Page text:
6. Darnell Wesh

    Systemic racism may exist, but in the 21st century, with all the progress that had been made, it’s quite dishonest to suggest that it exists on any significant scale. Just because systemic racism exists doesn’t mean that it is inherit everywhere or that those who are guilty of it are even conscious of it. I’m of the opinion that it is so few and far between that assessments often misses the mark when this kind of thing is discussed. In this case, the Ferguson situation, since this seems to be the springboard for your comments; we found out yesterday that the DOJ has dropped its case due to that fact that race could not be shown as a factor in what occurred that day in the unfortunate death of Mr.Garner. those who suggest that systemic racism is more of problem than it actually is ignore many of the core socioeconomic factors that make these statistics so lopsided when compared with the white race. Factors such as the poverty rate in the African American community (which result in them not being able to afford good lawyers etc), the high crime in African American communities warrant a heavier police presence (which we should be thankful for) resulting in higher arrest rates, etc. I could state at least a dozen more reasons. Black people,generally, are not willing to acknowledge the fact that their behavior, as a whole, is the main reason these ”injustices” happen. And I do believe they happen, just not in this case, or to the degree most black people think they do.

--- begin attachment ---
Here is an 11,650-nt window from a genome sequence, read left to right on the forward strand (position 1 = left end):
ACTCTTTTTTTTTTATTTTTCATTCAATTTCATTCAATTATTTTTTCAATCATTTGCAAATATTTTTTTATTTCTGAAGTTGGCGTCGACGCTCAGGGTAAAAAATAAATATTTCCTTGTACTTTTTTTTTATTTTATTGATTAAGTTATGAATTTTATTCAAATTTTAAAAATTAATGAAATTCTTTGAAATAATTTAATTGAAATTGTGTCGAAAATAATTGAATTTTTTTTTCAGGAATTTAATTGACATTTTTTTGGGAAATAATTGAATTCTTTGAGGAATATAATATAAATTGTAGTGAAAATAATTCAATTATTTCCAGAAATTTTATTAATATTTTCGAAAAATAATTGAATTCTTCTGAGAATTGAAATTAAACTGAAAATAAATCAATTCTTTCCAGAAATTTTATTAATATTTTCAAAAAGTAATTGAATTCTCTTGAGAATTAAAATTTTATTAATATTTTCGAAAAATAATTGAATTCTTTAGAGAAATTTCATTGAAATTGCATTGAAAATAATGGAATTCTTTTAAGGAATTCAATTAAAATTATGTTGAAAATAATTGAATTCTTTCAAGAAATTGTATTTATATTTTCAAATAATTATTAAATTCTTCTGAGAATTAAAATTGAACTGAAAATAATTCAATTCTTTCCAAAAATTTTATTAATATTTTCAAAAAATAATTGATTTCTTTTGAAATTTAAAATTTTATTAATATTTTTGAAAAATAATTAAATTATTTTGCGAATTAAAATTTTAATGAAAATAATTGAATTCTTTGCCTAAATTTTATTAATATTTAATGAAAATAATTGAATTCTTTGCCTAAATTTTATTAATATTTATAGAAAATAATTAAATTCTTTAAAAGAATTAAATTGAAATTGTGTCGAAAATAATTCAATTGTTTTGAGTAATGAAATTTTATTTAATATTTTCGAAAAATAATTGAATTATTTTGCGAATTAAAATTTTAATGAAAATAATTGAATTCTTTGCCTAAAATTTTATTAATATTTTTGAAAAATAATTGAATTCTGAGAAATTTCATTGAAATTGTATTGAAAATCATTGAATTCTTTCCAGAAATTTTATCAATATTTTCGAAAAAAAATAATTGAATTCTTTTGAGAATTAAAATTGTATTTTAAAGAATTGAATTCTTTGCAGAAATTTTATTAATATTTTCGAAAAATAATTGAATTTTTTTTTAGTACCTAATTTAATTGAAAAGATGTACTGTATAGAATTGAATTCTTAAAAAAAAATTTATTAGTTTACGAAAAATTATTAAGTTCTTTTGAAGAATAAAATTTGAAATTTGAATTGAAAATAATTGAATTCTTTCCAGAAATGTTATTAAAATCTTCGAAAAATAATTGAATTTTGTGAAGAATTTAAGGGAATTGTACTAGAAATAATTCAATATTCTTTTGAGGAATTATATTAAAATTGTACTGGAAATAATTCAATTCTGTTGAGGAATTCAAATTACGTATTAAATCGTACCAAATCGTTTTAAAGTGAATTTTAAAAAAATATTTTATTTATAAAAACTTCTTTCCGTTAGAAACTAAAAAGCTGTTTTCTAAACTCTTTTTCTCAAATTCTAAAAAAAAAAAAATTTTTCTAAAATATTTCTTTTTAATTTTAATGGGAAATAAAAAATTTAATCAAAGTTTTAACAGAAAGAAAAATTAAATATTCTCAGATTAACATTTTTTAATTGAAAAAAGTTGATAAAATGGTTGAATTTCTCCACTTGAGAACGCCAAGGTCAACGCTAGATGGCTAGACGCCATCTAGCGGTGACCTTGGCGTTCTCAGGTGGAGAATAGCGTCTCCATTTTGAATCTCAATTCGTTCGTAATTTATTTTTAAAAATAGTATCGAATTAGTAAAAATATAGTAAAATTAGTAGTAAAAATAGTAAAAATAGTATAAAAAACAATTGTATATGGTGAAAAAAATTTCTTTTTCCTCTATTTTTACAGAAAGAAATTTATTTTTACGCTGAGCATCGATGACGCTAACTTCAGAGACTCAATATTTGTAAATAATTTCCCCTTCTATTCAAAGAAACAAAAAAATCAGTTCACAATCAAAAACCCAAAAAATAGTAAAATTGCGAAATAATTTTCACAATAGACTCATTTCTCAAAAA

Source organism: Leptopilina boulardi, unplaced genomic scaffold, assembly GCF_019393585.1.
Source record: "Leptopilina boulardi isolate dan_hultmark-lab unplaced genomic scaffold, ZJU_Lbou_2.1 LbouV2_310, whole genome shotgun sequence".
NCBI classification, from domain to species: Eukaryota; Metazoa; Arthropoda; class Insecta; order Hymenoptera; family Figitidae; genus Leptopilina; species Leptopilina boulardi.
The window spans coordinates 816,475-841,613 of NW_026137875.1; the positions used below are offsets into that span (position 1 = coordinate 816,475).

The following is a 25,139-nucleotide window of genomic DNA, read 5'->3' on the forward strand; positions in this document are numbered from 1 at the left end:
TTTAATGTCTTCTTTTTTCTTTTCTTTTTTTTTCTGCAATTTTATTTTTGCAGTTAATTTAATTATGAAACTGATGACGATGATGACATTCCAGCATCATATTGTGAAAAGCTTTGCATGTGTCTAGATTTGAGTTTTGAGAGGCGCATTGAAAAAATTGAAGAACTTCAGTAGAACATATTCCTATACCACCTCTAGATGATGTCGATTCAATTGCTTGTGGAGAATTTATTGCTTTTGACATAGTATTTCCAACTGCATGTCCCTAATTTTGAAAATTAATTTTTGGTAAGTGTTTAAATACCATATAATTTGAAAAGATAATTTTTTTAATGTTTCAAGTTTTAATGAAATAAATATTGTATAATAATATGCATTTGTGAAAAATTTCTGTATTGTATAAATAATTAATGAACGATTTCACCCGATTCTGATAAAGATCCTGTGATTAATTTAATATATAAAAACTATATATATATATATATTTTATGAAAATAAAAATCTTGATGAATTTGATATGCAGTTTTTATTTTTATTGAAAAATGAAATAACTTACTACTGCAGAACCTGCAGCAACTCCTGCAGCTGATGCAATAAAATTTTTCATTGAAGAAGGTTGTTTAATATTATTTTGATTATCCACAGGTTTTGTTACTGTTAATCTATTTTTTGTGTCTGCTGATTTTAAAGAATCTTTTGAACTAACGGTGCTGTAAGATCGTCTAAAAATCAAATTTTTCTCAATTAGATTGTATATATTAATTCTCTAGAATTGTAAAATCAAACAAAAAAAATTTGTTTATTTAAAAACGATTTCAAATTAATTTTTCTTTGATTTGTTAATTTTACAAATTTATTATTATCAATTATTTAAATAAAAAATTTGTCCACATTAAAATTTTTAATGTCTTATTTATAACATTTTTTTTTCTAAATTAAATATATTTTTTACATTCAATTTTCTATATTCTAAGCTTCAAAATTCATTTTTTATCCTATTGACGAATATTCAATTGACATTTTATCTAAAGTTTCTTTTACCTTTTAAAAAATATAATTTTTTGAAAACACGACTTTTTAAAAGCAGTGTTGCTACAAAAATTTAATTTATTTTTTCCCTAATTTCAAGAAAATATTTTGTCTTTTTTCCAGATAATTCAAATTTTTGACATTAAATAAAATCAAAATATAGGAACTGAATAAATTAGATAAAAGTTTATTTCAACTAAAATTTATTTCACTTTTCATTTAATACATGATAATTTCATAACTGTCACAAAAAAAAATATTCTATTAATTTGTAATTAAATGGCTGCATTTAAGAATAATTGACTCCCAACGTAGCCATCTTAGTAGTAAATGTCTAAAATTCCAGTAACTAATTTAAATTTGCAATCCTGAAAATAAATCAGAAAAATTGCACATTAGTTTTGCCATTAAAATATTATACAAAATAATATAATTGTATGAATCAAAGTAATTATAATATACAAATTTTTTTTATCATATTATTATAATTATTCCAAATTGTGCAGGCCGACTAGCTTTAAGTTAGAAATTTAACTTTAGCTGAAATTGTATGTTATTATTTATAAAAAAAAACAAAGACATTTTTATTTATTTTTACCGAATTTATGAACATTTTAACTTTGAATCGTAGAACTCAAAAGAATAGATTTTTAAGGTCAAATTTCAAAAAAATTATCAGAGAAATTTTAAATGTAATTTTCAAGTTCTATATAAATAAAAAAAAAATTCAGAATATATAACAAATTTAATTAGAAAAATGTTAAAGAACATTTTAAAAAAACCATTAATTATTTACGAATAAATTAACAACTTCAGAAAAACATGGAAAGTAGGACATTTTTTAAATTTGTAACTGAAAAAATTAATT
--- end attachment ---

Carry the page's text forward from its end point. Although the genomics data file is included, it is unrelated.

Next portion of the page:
To burden our white Christian brothers, some of whom may ignorantly agree with you (and I’m not calling you or anyone else ignorant. I just mean they aren’t aware of the truth on this matter IMO.) , is unfair. And keeping total depravity in mind it helps very little to have these ongoing pleadings for a “dialog” every time a black man is killed by a non-white. I long for a day when African-Americans will spend half as much energy in a dialog within their own communities about black on black crime. And do this to the proportion they want to have with whites over white on black crime. As long as we present, what you have written, biblical views of justice,race,etc. and call men to it (as we do the rest of scripture),there is no need for an unnecessary (and often hypocritical) dialog.

Leave A Comment